66°
UMass Boston's independent, student-run newspaper

The Mass Media

The Mass Media

The Mass Media

Boston man killed after getting arm stuck in departing Red Line train

Passengers+enter+the+Broadway+Red+Line+station+where+the+deadly+accident+took+place.
Passengers enter the Broadway Red Line station where the deadly accident took place.

**Trigger Warning: This article contains mentions of graphic violence**

Robinson Lalin, 39, of Boston, was killed after his arm became caught in a Red Line train door and he was dragged along through the subway tunnel. The train was departing from Broadway Station around 12:30 a.m. in the early morning hours of Sunday, April 10. Lalin died of the injuries he suffered while being dragged through the tunnel. 

When The Boston Globe requested an interview with MBTA General Manager Steve Poftak regarding the fatal incident, the MBTA issued the following statement: “A comprehensive investigation into the events surrounding this incident is underway. As MBTA Transit Police detectives work to establish the facts, the investigation will include, but not be limited to, collecting statements from witnesses, reviewing any images captured by cameras, and examining vehicle maintenance and inspections records.” 

Additionally, the National Transportation Safety Board is conducting an investigation. According to a spokesperson, the NTSB arrived at the scene on Monday, April 11. 

Former chairman of the NTSB, Robert Sumwalt, told WBZ that if the problem were with the trains, it would be resolved quickly. 

“The NTSB’s highest priority will be to make sure this is not a systemic issue,” said Sumwalt. “If there is a systemic issue found, they will act very quickly to make sure that this issue is corrected immediately.” 

According to CBS Boston, Lalin rode the T daily, and his family is wondering how his tragic death occurred. 

“I want to know,” said Lalin’s aunt, Neny Morales. “I want to find out what happened to Robinson. How can it be possible to die like that? When he put his hand [out], nobody saw that?”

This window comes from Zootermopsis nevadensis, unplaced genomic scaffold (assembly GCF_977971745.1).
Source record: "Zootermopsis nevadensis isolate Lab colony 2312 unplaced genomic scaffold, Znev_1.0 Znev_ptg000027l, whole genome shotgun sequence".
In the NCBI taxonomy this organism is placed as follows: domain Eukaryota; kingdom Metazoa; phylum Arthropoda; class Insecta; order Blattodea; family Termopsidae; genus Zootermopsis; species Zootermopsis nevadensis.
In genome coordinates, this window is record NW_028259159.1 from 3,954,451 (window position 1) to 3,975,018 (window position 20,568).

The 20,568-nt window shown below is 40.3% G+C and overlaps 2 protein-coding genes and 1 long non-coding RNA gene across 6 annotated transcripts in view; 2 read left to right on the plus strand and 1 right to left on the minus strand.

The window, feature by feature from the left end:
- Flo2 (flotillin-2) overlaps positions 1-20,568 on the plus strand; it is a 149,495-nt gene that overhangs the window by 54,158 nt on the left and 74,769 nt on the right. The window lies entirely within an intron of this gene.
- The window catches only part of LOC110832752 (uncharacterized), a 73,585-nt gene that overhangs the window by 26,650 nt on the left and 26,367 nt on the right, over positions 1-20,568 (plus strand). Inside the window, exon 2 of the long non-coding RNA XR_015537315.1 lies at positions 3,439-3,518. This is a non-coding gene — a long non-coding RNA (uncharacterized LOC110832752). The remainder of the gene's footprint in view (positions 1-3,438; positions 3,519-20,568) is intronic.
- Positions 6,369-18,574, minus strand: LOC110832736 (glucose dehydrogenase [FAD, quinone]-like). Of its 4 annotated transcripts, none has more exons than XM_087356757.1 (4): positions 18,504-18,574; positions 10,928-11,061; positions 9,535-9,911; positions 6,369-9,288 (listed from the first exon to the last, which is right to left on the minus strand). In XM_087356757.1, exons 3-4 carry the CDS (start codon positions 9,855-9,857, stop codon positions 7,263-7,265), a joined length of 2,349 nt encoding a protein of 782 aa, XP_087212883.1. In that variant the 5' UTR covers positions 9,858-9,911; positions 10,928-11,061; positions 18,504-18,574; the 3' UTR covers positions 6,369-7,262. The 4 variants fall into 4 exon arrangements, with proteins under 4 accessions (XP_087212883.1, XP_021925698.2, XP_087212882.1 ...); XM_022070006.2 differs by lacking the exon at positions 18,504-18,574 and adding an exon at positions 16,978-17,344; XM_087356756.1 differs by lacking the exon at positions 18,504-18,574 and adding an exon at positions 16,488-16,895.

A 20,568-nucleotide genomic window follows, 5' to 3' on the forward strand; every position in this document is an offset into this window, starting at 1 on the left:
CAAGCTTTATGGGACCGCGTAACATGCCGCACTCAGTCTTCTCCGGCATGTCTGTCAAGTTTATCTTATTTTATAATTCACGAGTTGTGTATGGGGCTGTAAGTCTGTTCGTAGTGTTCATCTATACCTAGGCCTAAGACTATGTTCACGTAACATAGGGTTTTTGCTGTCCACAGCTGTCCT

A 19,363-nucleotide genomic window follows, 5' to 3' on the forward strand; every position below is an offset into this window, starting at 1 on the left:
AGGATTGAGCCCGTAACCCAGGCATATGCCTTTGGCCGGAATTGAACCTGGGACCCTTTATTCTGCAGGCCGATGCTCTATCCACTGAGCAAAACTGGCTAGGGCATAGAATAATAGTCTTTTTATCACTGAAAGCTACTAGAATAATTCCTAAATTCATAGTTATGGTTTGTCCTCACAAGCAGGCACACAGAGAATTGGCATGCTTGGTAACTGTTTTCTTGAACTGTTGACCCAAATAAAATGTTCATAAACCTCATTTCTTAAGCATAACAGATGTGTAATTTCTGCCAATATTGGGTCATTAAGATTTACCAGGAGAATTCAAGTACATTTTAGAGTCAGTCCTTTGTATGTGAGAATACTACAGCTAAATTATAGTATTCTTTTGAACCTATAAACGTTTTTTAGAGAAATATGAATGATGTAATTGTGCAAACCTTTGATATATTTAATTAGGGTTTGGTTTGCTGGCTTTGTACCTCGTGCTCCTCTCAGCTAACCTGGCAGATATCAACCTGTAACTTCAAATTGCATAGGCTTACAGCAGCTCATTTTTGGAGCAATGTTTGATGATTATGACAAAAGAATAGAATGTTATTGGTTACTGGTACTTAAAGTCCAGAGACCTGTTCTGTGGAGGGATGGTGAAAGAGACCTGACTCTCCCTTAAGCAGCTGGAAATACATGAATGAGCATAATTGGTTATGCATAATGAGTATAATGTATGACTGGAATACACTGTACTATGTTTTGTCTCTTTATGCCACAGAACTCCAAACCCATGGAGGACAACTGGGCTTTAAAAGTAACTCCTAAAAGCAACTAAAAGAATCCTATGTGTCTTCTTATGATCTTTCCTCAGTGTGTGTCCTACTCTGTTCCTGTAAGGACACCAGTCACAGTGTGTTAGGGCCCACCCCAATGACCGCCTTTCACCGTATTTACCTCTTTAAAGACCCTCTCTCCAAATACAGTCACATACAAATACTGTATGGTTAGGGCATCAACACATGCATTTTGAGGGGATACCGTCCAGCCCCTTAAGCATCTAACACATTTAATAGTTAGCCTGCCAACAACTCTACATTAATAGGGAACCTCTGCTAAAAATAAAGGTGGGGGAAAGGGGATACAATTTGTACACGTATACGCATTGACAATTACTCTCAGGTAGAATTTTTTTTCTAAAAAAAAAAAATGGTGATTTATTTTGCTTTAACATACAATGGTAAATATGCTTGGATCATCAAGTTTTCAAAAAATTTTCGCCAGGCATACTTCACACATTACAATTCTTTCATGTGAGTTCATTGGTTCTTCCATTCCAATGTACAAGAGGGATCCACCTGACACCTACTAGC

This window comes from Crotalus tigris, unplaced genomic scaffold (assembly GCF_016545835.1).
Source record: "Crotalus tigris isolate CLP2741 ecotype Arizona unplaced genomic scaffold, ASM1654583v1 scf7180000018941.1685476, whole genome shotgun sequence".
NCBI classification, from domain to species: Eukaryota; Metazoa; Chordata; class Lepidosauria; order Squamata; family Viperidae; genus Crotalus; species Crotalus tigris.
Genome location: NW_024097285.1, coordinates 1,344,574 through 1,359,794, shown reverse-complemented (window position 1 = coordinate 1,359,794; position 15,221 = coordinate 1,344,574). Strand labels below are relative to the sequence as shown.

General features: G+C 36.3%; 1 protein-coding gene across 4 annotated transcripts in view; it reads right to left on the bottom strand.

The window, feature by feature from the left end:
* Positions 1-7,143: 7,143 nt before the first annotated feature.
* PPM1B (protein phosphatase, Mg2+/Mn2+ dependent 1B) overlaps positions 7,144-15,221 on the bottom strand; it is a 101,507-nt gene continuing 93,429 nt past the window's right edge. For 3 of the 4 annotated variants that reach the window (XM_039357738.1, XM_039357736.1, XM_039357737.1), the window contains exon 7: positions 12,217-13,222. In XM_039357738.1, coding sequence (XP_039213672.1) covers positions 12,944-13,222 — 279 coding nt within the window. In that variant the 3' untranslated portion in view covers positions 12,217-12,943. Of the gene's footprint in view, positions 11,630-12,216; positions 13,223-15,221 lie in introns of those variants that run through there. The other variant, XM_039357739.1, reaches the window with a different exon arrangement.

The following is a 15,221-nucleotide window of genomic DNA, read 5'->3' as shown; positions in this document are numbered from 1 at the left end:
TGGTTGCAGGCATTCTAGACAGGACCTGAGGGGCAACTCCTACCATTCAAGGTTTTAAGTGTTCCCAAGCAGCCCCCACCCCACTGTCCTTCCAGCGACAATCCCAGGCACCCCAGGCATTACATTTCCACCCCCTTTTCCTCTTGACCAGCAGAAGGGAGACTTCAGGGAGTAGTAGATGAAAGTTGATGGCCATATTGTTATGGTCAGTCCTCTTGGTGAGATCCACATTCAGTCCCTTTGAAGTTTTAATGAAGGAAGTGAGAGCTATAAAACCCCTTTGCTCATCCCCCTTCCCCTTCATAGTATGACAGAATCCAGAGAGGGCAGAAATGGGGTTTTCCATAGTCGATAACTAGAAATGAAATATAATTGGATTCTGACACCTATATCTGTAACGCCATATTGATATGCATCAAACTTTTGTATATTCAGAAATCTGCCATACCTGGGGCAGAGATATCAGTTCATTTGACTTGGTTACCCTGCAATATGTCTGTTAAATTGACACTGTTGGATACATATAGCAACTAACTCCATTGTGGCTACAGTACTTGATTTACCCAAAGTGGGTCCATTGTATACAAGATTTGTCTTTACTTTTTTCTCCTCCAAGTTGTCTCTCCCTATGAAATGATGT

The Boston Globe spoke with MBTA passengers waiting at Broadway Station the night after the incident.

“It’s extremely disheartening to hear that this is still happening,” said Ryan Ellegood, a student at Northeastern University. “The T, and public transportation in general, needs a whole overhaul. Transit infrastructure could be generally improved. We have a mayor right now who’s showing they’re starting to care about transit, which is fantastic, but improvement will need to come in the wake of that.” 

“I feel like there’s always stories of stuff going wrong on the T,” said Coran Day of Jamaica Plain. “It seems like a budget and political problem, just whether money and time is being put towards this stuff or if it just gets put on the back burner.” 

Day’s sentiment is echoed in the MBTA’s infamous track record of accidents as of late.  

In September of 2021, a Red Line train with nearly 50 people on it derailed at Broadway Station. No injuries were reported. 

Also in September of 2021, BU professor David Jones was found dead under a set of rusty stairs near the JFK/UMass T-stop. The stairs had been closed off for roughly 20 months at that point. They have since been removed.

A family from Louisiana sued the MBTA after an escalator at the Back Bay station malfunctioned, leaving them with extensive injuries. Several others were injured in the malfunction that also occurred in September of 2021.

In July of 2021, a Green Line train crashed into the train in front of it. 27 people, including three MBTA crew members, were sent to the hospital following that incident.